§ Individuals can request a private letter ruling; it does not have to be an attorney or other representative.
·         Courts
o   United States Tax Court—most common court in which tax issues are litigated because:
§ The taxpayer doesn’t have to pay the tax bill until after the case has gone before the court and a decision made.
§ It hears only tax cases, and the judges on the court are tax experts.
o   United States District Courts
§ Not the same level of expertise as the Tax Court b/c they hear all sorts of cases
§ Taxpayer has to pay the tax due before bringing suit in the district court.
o   United States Court of Federal Claims
·         Appeals from these courts go to the Federal Circuit Courts, and then on to the Supreme Court.
a.       Tax Base—how much income is taxed
                                                              i.      Taxable Income.
1.       63(a) Definition—gross income minus the deductions allowed by this chapter (other than the standard deduction)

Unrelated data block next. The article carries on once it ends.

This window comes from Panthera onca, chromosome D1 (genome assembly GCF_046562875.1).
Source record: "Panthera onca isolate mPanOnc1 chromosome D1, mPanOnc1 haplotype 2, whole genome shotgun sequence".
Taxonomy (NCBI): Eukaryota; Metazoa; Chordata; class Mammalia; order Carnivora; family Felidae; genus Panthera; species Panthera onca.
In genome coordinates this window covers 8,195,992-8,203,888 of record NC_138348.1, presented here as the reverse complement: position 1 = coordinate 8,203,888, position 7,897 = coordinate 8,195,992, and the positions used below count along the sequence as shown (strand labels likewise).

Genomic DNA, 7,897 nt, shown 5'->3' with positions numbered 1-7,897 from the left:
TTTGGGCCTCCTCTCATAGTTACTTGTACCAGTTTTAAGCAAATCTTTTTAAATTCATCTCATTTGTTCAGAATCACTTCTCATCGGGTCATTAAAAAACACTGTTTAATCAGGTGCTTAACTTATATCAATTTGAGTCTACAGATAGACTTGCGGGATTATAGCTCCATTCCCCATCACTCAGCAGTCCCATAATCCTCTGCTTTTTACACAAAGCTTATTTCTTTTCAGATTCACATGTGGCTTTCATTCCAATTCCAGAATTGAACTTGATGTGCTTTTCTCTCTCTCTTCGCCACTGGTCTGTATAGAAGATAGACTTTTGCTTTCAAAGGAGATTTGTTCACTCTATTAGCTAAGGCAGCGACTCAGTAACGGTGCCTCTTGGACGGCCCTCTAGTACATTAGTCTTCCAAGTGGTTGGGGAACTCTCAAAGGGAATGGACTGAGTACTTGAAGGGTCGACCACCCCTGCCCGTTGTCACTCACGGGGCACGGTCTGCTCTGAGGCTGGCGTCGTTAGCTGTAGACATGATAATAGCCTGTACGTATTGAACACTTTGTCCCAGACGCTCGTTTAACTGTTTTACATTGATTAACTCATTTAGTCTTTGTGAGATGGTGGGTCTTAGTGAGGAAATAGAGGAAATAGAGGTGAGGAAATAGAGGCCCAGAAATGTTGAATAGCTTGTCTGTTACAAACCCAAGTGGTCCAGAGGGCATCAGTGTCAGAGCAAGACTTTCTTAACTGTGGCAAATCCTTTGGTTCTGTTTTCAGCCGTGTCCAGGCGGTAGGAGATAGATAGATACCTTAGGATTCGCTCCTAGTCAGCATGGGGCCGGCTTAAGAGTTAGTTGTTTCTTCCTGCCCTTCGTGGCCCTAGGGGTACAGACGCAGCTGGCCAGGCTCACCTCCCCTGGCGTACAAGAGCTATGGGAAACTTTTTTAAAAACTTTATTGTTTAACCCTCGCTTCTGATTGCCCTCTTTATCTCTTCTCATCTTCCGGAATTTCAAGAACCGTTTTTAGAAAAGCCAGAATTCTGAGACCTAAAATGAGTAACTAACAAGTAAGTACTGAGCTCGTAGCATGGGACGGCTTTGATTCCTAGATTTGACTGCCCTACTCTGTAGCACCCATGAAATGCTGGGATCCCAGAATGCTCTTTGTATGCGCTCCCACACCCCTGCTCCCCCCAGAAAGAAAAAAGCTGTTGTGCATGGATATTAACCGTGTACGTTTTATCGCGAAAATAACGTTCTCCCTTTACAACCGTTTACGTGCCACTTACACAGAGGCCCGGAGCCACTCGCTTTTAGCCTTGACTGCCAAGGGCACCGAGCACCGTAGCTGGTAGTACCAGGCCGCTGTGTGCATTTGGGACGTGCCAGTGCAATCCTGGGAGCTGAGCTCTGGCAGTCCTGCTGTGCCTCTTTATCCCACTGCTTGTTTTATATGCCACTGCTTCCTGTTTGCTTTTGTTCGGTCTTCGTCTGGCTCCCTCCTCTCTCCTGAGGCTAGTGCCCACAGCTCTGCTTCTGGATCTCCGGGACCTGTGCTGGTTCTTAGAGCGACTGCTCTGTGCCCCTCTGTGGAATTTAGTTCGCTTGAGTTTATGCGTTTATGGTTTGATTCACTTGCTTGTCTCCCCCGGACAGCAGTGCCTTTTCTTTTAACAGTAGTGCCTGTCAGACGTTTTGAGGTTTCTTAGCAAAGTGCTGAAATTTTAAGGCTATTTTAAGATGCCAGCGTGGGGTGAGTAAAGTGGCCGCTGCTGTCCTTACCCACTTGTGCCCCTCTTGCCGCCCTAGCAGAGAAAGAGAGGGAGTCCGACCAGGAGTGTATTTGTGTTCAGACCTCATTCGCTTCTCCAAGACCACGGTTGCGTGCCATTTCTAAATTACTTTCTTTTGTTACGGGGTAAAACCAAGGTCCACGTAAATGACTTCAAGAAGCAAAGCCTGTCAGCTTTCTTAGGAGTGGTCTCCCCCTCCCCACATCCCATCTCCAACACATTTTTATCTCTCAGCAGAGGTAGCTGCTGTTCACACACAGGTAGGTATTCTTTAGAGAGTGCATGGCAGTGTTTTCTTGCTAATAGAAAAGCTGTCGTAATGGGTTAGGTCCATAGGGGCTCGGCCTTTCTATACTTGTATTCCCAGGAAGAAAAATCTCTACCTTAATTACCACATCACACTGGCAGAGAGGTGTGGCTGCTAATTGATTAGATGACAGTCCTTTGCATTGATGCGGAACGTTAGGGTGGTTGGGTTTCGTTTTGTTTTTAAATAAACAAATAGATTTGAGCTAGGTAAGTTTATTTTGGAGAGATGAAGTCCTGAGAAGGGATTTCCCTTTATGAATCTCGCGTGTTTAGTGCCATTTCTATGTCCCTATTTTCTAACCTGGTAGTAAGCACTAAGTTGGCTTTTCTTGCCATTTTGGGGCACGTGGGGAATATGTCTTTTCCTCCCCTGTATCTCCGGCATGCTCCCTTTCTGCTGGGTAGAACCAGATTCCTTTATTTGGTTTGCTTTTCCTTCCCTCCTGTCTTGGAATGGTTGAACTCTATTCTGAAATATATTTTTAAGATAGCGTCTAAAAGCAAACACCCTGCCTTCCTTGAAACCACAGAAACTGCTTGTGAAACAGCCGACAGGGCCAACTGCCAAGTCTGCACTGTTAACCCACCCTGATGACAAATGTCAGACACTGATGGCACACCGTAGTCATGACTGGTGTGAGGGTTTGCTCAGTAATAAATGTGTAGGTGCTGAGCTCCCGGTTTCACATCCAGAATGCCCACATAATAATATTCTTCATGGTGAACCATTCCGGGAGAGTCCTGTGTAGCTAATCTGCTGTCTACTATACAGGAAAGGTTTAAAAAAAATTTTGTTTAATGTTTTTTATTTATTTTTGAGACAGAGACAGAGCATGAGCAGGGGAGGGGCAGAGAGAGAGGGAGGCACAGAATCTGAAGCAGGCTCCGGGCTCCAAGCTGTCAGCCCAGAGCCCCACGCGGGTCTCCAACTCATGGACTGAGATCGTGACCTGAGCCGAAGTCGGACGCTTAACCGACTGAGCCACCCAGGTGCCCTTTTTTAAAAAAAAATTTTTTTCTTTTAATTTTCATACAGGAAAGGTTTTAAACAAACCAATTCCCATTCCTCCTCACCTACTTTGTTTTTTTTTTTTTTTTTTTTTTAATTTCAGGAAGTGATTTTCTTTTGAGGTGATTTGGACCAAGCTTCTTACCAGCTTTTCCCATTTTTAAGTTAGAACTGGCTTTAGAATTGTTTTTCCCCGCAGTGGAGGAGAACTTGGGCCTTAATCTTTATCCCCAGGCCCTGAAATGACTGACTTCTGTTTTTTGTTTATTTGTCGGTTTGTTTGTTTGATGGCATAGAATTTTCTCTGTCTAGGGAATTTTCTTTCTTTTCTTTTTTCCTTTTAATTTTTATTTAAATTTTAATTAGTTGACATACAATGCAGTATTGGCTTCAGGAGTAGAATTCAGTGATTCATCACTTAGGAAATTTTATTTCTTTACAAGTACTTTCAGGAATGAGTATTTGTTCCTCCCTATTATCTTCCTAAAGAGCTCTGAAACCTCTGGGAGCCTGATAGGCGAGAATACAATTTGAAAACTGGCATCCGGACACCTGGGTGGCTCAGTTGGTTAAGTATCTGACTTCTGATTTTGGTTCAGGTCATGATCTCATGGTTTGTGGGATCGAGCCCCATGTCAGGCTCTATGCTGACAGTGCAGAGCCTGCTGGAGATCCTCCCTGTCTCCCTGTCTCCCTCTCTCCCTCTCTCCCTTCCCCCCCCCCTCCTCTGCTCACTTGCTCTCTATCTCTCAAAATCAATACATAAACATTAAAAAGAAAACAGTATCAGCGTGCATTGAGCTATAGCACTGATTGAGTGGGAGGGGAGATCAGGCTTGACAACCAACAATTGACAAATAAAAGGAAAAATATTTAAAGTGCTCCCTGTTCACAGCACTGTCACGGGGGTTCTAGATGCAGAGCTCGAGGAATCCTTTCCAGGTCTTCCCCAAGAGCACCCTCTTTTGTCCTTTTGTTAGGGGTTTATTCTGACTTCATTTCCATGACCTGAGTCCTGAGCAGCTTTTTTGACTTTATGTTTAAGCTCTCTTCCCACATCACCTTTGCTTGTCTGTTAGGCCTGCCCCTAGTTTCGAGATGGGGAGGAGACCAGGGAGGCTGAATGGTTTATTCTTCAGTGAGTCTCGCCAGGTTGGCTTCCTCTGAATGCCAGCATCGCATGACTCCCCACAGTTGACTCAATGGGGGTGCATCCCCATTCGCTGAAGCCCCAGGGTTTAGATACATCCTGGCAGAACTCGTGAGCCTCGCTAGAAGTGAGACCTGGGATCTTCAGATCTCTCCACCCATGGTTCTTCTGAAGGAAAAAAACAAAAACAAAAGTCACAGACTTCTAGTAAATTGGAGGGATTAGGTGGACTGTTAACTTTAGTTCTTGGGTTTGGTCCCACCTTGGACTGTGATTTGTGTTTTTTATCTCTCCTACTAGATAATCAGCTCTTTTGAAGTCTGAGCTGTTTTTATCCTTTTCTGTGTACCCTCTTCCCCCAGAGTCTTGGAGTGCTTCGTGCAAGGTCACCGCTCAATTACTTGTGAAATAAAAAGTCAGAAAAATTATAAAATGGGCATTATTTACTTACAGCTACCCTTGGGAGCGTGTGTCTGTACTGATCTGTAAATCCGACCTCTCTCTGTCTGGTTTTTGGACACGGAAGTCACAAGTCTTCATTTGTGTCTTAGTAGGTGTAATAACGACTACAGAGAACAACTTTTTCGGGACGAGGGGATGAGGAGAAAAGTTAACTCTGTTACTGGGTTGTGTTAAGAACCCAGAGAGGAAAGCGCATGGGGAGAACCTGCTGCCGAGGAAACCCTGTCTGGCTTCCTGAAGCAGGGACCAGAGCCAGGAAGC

ii.      Gross Income
1.      61(a) Definition—all income from whatever source derived, including (but not limited to) the following items:
a.       Compensation for services, including fees, commissions, fringe benefits, and similar items;
b.      Gross income derived from business;
b.      Tax Rate—the rate at which the base is taxed
                                                              i.      Our system is a progressive based system
c.       Tax Liability—equals the tax base x the tax rate
d.      There is a policy against permitting the assignment of income from one taxpayer to another to get into a lower tax bracket.